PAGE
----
With the blow up of controversies like the Charlie Hebdo attack, the flogging of Raif Badawi, and Gamergate, I have been struggling to understand where I stand on the issue of free speech – mainly how to reconcile the need for free speech with my problems with hate speech. Tied up in this confusion is a personal (practically debilitating) fear of conflict – a fear of offending people and being offended – and I think resolving where I stand with free speech involves facing this fear of conflict.
After debating with other people about free speech, I have come to the following conclusions.
Should we limit free speech legally? No, but it doesn’t mean we should automatically condone all speech. People who defend their offensive speech with the right to freedom of speech are confusing legality and morality. They are using their legal rights to justify their words and actions ( i.e. “I have the right to free speech, therefore it is justified for me to spread hate speech or bigotry. In fact my bigotry itself is justified.”) Yes you have the right, but it doesn’t mean that your action is right. Using debates around the Charlie Hebdo attack as context, David Brooks offers some insights about being “legally tolerant,” but “social discriminating” of offensive speech.
In the situation of free speech, the tension occurs between the current oppression of certain groups of people (which in this situation happens to be minority groups, women, LGBTQ, etc.) and the fear of future oppression (something that affects currently non-oppressed people, people with societal dominance). How do you deal with this tension? Where is the balance?
Professor Sheldon Nahmod offers a metaphor: “the First Amendment creates a marketplace of ideas in which everyone can participate” and that the government’s role is to “stay neutral; it must keep its hands off of the marketplace.” But the problem is that beyond freedom of speech, the government, legal system, and law enforcement system don’t stay “neutral” because the people dominating these systems are people who are also in the dominant socio-economic groups. The legal system that should exist to protect people, instead is used to maintain hegemony (the power or dominance of a certain group of people).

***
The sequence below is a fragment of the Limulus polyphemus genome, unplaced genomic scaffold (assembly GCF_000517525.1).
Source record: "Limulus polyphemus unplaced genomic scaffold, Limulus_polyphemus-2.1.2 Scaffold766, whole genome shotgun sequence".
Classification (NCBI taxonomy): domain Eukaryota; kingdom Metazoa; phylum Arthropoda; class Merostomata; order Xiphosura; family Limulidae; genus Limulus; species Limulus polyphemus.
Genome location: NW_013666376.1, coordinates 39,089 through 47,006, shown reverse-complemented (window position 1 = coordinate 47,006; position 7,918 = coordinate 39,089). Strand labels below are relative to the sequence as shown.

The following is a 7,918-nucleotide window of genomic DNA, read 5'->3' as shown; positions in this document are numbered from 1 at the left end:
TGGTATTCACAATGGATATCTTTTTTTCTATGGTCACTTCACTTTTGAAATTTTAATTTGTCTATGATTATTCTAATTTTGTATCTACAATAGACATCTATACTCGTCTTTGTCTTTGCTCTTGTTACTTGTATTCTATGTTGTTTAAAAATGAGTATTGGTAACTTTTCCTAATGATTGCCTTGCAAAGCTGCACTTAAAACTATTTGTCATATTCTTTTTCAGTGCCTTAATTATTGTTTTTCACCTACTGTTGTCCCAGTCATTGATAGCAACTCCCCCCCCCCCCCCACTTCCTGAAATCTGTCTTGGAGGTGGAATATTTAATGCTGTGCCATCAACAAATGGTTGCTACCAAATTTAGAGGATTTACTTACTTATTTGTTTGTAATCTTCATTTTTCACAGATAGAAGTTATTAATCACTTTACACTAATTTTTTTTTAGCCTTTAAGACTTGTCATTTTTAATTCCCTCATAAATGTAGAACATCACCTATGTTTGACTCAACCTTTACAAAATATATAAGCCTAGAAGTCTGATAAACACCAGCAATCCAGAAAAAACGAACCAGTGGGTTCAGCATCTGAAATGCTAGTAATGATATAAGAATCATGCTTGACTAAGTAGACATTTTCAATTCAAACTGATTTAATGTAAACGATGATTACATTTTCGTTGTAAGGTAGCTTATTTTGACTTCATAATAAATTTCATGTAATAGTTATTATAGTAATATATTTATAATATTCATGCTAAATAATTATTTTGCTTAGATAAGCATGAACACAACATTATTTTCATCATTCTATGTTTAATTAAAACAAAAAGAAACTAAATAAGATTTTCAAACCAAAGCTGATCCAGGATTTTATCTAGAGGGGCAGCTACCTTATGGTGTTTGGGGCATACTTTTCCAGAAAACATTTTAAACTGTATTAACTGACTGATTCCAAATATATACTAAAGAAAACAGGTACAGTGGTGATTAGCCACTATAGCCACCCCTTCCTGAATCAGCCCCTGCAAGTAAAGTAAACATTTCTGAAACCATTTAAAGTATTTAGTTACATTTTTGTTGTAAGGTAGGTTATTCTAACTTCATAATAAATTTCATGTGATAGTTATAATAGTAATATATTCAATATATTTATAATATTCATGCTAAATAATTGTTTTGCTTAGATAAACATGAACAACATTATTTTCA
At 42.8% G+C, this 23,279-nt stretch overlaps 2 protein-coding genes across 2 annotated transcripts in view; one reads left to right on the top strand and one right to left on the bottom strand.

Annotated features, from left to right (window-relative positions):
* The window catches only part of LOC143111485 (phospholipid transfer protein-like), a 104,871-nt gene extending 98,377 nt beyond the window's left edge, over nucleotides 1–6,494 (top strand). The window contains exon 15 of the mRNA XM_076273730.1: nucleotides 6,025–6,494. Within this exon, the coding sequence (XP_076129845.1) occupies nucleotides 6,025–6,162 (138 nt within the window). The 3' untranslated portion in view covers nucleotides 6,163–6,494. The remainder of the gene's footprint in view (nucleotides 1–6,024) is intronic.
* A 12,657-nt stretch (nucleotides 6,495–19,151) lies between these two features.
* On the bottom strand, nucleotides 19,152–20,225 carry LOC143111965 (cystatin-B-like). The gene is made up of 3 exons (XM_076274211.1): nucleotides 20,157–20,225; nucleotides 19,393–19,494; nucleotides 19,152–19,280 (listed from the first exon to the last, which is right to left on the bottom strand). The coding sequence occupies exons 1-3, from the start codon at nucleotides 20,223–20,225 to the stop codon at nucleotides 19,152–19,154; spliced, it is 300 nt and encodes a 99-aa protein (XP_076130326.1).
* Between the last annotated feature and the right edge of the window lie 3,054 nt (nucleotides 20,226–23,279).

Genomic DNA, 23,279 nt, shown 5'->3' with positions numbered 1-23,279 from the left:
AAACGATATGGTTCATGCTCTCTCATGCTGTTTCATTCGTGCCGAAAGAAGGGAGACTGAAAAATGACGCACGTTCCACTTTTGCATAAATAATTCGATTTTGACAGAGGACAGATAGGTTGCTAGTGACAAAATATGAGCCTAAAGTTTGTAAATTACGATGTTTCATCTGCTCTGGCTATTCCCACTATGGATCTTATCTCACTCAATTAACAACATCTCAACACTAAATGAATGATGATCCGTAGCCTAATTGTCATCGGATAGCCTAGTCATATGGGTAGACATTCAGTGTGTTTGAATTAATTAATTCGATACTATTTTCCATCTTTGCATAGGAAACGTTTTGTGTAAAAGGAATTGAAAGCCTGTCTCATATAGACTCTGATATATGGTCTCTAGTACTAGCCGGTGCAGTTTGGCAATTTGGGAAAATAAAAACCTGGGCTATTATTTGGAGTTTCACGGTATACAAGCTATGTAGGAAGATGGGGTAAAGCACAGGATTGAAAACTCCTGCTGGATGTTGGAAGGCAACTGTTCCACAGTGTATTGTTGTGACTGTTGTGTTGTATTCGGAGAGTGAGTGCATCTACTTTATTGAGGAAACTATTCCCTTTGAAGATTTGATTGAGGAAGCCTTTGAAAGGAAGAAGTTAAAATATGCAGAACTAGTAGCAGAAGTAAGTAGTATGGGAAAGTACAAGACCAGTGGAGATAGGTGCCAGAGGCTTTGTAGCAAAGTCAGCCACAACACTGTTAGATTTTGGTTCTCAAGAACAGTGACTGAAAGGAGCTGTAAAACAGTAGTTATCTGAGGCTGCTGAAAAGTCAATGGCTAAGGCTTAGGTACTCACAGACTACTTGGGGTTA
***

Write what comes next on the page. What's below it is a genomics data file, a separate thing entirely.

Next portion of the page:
People of dominant social groups confuse loss of power with oppression. Men, when women speak out about sexism, and white people, when non-white people speak out about racism, yes they are asking you to give up some of your power ( your “ability to do something or act in a particular way,” i.e. your current power to harass or abuse others, often without consequence), but this doesn’t mean they are asking you to lower your quality of life or subject yourself to oppression. They are just asking you to allow other people to raise their own quality of life. Allowing other people to raise their quality of life doesn’t lower yours, it raises quality of life in the society in general; it directly and indirectly benefits you as well. But maybe we can think about this in a different way, instead of seeing it as loss of power or dominance, we can see it as using the power we do have to raise up other people to our level.
Oppressed people, do not blame individuals who happen to be in a dominant socio-economic position for your oppression. Blame doesn’t really do anything, but if you’re going to blame something, blame the system, blame the power structure. Sometimes individuals can’t help it if they have a certain worldview and fear of changing it. Help them see that they don’t have to fear new perspectives. Help them through the immense discomfort that comes with changing your worldview. Don’t blame them for their out-lash and defensiveness caused by this discomfort. If you can help them through this and help them change their worldview, you’ll be actually changing the power structure instead of only pushing against it.
So this last question about offending people (causing people “to feel upset, annoyed, or resentful”)… Before, I had a mindset of not wanting to offend people and not wanting people to offend me, but recently I experienced the extreme discomfort of having your worldview changed, and subsequently, I realized that if I want to change other people’s worldview, I will have to cause that extreme discomfort, I will have to offend them. But this type of offense is different than that of other offensive speech in that it comes from an understanding of the other person, not from fear of (future or current) oppression. And with this type of offense, I will still respect the other person as a human being.